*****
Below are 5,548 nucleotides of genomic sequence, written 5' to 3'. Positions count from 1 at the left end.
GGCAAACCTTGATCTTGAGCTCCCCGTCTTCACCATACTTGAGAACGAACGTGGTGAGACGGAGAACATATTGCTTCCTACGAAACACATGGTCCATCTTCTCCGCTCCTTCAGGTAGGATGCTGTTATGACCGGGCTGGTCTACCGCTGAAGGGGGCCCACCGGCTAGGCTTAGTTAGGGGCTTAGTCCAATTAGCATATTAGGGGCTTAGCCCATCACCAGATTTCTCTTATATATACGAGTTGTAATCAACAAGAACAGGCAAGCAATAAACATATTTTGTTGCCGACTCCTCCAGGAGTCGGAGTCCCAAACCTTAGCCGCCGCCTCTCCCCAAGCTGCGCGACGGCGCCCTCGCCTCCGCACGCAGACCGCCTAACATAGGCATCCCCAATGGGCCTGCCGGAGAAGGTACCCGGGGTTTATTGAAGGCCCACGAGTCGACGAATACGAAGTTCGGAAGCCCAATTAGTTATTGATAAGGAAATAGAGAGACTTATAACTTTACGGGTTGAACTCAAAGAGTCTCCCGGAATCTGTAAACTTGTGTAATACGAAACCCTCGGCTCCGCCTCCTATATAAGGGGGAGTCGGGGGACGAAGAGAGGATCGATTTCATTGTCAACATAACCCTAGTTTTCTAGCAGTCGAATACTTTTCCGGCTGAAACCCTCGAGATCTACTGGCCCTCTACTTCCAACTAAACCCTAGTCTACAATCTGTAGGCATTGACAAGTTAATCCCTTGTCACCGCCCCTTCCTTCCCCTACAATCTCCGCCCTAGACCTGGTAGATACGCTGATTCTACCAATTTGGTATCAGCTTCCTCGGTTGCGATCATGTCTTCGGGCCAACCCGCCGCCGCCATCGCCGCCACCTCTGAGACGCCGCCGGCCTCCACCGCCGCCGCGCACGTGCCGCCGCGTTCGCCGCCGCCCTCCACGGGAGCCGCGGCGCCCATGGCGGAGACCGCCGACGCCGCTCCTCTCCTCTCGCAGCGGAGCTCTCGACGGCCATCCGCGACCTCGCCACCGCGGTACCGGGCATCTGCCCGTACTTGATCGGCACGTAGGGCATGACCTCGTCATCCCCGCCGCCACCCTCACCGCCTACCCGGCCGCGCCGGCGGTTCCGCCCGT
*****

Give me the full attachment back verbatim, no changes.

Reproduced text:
Below are 5,548 nucleotides of genomic sequence, written 5' to 3'. Positions count from 1 at the left end.
GGCAAACCTTGATCTTGAGCTCCCCGTCTTCACCATACTTGAGAACGAACGTGGTGAGACGGAGAACATATTGCTTCCTACGAAACACATGGTCCATCTTCTCCGCTCCTTCAGGTAGGATGCTGTTATGACCGGGCTGGTCTACCGCTGAAGGGGGCCCACCGGCTAGGCTTAGTTAGGGGCTTAGTCCAATTAGCATATTAGGGGCTTAGCCCATCACCAGATTTCTCTTATATATACGAGTTGTAATCAACAAGAACAGGCAAGCAATAAACATATTTTGTTGCCGACTCCTCCAGGAGTCGGAGTCCCAAACCTTAGCCGCCGCCTCTCCCCAAGCTGCGCGACGGCGCCCTCGCCTCCGCACGCAGACCGCCTAACATAGGCATCCCCAATGGGCCTGCCGGAGAAGGTACCCGGGGTTTATTGAAGGCCCACGAGTCGACGAATACGAAGTTCGGAAGCCCAATTAGTTATTGATAAGGAAATAGAGAGACTTATAACTTTACGGGTTGAACTCAAAGAGTCTCCCGGAATCTGTAAACTTGTGTAATACGAAACCCTCGGCTCCGCCTCCTATATAAGGGGGAGTCGGGGGACGAAGAGAGGATCGATTTCATTGTCAACATAACCCTAGTTTTCTAGCAGTCGAATACTTTTCCGGCTGAAACCCTCGAGATCTACTGGCCCTCTACTTCCAACTAAACCCTAGTCTACAATCTGTAGGCATTGACAAGTTAATCCCTTGTCACCGCCCCTTCCTTCCCCTACAATCTCCGCCCTAGACCTGGTAGATACGCTGATTCTACCAATTTGGTATCAGCTTCCTCGGTTGCGATCATGTCTTCGGGCCAACCCGCCGCCGCCATCGCCGCCACCTCTGAGACGCCGCCGGCCTCCACCGCCGCCGCGCACGTGCCGCCGCGTTCGCCGCCGCCCTCCACGGGAGCCGCGGCGCCCATGGCGGAGACCGCCGACGCCGCTCCTCTCCTCTCGCAGCGGAGCTCTCGACGGCCATCCGCGACCTCGCCACCGCGGTACCGGGCATCTGCCCGTACTTGATCGGCACGTAGGGCATGACCTCGTCATCCCCGCCGCCACCCTCACCGCCTACCCGGCCGCGCCGGCGGTTCCGCCCGT